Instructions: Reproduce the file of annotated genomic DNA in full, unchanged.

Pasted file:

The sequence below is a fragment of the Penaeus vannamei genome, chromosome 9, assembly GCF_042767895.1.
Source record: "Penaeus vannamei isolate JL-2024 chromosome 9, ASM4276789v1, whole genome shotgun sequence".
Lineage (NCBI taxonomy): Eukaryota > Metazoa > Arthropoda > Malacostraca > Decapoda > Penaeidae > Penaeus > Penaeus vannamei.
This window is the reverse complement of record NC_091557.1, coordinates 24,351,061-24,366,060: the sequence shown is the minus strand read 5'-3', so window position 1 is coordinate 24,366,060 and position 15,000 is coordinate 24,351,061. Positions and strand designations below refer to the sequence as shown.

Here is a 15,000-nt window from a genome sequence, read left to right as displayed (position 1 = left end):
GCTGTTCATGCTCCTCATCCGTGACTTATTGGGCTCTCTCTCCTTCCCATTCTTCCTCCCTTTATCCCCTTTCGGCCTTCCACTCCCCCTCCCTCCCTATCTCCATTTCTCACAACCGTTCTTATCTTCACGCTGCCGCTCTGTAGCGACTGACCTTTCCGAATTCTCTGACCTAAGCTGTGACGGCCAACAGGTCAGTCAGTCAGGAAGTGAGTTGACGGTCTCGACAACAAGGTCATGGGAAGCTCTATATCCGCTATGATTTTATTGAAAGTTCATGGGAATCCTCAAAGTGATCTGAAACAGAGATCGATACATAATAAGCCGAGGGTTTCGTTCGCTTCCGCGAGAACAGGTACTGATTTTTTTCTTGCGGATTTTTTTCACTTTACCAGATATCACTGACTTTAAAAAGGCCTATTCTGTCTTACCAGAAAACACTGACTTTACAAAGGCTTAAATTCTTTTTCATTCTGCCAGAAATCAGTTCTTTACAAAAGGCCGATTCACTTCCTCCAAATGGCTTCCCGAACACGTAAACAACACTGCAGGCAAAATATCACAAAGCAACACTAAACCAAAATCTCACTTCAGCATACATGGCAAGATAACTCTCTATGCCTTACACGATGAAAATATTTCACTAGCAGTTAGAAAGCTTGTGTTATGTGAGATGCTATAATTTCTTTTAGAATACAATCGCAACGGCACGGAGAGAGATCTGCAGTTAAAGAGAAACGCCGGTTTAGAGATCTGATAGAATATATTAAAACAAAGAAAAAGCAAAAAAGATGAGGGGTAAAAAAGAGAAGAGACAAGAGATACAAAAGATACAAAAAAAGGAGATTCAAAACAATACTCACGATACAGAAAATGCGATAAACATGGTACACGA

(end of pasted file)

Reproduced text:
The sequence below is a fragment of the Penaeus vannamei genome, chromosome 9, assembly GCF_042767895.1.
Source record: "Penaeus vannamei isolate JL-2024 chromosome 9, ASM4276789v1, whole genome shotgun sequence".
Lineage (NCBI taxonomy): Eukaryota > Metazoa > Arthropoda > Malacostraca > Decapoda > Penaeidae > Penaeus > Penaeus vannamei.
This window is the reverse complement of record NC_091557.1, coordinates 24,351,061-24,366,060: the sequence shown is the minus strand read 5'-3', so window position 1 is coordinate 24,366,060 and position 15,000 is coordinate 24,351,061. Positions and strand designations below refer to the sequence as shown.

Here is a 15,000-nt window from a genome sequence, read left to right as displayed (position 1 = left end):
GCTGTTCATGCTCCTCATCCGTGACTTATTGGGCTCTCTCTCCTTCCCATTCTTCCTCCCTTTATCCCCTTTCGGCCTTCCACTCCCCCTCCCTCCCTATCTCCATTTCTCACAACCGTTCTTATCTTCACGCTGCCGCTCTGTAGCGACTGACCTTTCCGAATTCTCTGACCTAAGCTGTGACGGCCAACAGGTCAGTCAGTCAGGAAGTGAGTTGACGGTCTCGACAACAAGGTCATGGGAAGCTCTATATCCGCTATGATTTTATTGAAAGTTCATGGGAATCCTCAAAGTGATCTGAAACAGAGATCGATACATAATAAGCCGAGGGTTTCGTTCGCTTCCGCGAGAACAGGTACTGATTTTTTTCTTGCGGATTTTTTTCACTTTACCAGATATCACTGACTTTAAAAAGGCCTATTCTGTCTTACCAGAAAACACTGACTTTACAAAGGCTTAAATTCTTTTTCATTCTGCCAGAAATCAGTTCTTTACAAAAGGCCGATTCACTTCCTCCAAATGGCTTCCCGAACACGTAAACAACACTGCAGGCAAAATATCACAAAGCAACACTAAACCAAAATCTCACTTCAGCATACATGGCAAGATAACTCTCTATGCCTTACACGATGAAAATATTTCACTAGCAGTTAGAAAGCTTGTGTTATGTGAGATGCTATAATTTCTTTTAGAATACAATCGCAACGGCACGGAGAGAGATCTGCAGTTAAAGAGAAACGCCGGTTTAGAGATCTGATAGAATATATTAAAACAAAGAAAAAGCAAAAAAGATGAGGGGTAAAAAAGAGAAGAGACAAGAGATACAAAAGATACAAAAAAAGGAGATTCAAAACAATACTCACGATACAGAAAATGCGATAAACATGGTACACGA